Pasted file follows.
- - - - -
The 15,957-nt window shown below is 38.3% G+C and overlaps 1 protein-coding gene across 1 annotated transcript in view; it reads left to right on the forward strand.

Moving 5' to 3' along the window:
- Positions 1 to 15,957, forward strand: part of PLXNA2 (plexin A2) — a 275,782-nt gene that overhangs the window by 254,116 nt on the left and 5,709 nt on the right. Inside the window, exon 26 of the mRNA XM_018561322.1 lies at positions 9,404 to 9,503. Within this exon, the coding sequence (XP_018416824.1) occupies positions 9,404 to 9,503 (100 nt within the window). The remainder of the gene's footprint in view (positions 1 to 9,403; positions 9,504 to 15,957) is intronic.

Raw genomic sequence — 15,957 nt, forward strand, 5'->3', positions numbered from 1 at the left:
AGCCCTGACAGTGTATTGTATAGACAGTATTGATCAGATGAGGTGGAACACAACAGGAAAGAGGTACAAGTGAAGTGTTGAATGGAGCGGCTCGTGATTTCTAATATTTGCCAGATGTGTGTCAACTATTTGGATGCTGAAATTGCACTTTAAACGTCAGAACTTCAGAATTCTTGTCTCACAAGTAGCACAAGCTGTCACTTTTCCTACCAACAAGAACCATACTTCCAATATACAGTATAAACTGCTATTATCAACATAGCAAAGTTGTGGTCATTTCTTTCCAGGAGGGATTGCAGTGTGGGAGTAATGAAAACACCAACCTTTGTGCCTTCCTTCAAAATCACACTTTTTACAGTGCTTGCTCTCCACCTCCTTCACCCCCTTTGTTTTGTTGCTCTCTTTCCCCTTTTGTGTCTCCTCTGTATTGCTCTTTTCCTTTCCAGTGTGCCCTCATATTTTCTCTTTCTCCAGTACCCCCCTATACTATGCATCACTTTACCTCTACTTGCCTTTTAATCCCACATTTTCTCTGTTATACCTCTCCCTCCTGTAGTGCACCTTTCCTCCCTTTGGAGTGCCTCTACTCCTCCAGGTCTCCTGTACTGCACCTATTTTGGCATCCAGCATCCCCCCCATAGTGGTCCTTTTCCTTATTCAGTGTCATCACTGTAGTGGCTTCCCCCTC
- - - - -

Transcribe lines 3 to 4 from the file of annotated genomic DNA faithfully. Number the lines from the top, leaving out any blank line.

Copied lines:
- Positions 1 to 15,957, forward strand: part of PLXNA2 (plexin A2) — a 275,782-nt gene that overhangs the window by 254,116 nt on the left and 5,709 nt on the right. Inside the window, exon 26 of the mRNA XM_018561322.1 lies at positions 9,404 to 9,503. Within this exon, the coding sequence (XP_018416824.1) occupies positions 9,404 to 9,503 (100 nt within the window). The remainder of the gene's footprint in view (positions 1 to 9,403; positions 9,504 to 15,957) is intronic.

Raw genomic sequence — 15,957 nt, forward strand, 5'->3', positions numbered from 1 at the left: